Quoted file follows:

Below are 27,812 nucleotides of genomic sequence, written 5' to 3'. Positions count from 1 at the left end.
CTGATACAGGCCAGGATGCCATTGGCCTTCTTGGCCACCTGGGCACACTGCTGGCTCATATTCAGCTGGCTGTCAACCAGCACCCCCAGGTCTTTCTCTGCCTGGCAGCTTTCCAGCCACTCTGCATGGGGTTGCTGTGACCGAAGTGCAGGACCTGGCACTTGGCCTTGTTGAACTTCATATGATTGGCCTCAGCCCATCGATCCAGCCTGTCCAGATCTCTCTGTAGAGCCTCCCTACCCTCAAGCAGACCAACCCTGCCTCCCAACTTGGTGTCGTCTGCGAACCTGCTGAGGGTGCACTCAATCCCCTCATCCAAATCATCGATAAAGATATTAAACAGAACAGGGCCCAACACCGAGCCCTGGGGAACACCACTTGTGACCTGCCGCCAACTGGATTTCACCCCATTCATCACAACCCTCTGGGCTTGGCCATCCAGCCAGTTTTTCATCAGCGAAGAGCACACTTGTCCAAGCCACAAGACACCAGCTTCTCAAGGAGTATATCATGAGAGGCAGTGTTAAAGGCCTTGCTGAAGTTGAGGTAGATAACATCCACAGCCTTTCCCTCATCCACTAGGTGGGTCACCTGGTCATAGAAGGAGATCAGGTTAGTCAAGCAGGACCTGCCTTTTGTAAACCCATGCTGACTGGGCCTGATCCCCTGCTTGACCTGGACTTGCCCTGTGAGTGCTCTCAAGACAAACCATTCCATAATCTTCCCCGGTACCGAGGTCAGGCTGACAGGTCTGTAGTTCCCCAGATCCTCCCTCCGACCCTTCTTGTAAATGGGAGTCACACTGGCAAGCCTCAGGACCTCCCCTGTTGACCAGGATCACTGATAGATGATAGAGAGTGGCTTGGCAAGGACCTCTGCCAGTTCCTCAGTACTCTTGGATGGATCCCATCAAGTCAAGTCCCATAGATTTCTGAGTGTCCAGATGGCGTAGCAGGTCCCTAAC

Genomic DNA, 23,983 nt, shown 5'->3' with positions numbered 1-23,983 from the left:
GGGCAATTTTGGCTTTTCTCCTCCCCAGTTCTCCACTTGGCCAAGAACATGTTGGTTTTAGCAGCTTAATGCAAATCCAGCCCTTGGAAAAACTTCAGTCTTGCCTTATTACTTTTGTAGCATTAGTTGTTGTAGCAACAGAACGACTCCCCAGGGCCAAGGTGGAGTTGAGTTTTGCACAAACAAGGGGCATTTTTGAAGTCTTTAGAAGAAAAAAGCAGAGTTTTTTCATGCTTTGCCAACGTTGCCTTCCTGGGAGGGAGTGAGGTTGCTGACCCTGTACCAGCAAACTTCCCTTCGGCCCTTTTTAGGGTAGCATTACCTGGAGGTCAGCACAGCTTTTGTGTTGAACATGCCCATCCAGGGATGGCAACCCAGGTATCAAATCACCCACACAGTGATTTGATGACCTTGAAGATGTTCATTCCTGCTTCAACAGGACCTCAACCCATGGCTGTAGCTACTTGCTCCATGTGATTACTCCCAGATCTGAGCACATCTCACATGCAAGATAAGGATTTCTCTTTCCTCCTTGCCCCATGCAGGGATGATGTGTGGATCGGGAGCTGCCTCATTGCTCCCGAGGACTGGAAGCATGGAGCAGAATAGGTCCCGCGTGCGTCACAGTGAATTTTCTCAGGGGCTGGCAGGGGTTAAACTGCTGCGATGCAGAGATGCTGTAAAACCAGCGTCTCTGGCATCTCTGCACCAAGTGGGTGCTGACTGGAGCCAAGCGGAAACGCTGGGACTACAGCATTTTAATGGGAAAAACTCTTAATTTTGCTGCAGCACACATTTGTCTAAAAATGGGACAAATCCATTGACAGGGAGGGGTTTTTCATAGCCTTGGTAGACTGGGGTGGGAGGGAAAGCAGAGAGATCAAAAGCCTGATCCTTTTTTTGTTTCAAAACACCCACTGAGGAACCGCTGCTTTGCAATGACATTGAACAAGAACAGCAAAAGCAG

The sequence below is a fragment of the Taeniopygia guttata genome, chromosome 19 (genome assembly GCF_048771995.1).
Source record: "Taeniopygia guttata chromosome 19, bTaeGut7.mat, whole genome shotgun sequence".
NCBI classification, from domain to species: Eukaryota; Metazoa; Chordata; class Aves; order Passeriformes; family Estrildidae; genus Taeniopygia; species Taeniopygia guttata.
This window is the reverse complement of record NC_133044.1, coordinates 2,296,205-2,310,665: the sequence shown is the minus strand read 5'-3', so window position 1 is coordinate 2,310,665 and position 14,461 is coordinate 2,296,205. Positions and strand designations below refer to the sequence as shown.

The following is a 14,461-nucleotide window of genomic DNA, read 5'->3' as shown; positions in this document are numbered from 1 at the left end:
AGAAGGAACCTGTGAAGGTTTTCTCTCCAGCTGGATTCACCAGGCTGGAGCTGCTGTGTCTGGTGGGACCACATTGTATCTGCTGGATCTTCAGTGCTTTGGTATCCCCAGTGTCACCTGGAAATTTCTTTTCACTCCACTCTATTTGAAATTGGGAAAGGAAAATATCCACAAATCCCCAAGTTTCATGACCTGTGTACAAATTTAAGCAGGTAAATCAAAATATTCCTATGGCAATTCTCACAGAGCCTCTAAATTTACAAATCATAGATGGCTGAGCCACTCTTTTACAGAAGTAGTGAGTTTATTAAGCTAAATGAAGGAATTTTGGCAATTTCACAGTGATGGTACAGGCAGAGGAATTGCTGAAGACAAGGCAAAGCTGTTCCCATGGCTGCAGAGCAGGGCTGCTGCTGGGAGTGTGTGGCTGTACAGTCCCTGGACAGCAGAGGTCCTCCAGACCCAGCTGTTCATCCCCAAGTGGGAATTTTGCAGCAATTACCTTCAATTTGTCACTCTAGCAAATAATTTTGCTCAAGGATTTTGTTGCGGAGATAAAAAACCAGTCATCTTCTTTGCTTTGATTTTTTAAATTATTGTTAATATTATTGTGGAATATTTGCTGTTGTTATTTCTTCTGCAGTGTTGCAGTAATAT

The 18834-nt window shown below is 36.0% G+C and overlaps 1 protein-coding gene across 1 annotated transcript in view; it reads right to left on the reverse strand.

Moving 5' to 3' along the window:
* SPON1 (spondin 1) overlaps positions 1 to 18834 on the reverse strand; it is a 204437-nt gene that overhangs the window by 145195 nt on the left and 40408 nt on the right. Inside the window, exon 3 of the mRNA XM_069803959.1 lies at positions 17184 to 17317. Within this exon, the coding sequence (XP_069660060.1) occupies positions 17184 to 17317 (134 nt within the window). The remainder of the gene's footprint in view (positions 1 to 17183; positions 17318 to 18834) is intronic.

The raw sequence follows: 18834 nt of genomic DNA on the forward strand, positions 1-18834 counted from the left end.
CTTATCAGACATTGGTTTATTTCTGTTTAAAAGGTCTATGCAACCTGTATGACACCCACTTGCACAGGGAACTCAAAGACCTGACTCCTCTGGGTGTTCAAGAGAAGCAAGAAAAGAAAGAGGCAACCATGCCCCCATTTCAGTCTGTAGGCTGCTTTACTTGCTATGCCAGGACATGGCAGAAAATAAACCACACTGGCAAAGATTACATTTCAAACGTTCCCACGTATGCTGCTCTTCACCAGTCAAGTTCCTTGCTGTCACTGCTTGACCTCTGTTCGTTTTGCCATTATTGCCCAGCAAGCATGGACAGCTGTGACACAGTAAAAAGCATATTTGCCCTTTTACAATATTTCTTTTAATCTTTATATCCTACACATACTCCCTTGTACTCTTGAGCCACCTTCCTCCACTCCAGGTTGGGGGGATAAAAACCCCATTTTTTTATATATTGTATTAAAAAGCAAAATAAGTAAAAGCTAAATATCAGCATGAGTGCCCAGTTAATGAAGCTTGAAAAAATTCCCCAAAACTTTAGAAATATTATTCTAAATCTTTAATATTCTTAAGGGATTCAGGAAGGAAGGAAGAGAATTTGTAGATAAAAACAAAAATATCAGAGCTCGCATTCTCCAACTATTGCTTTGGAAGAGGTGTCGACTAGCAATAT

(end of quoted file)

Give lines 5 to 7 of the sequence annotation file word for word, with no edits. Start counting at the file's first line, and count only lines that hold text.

The sequence below is a fragment of the Taeniopygia guttata genome, chromosome 19 (genome assembly GCF_048771995.1).
Source record: "Taeniopygia guttata chromosome 19, bTaeGut7.mat, whole genome shotgun sequence".
NCBI classification, from domain to species: Eukaryota; Metazoa; Chordata; class Aves; order Passeriformes; family Estrildidae; genus Taeniopygia; species Taeniopygia guttata.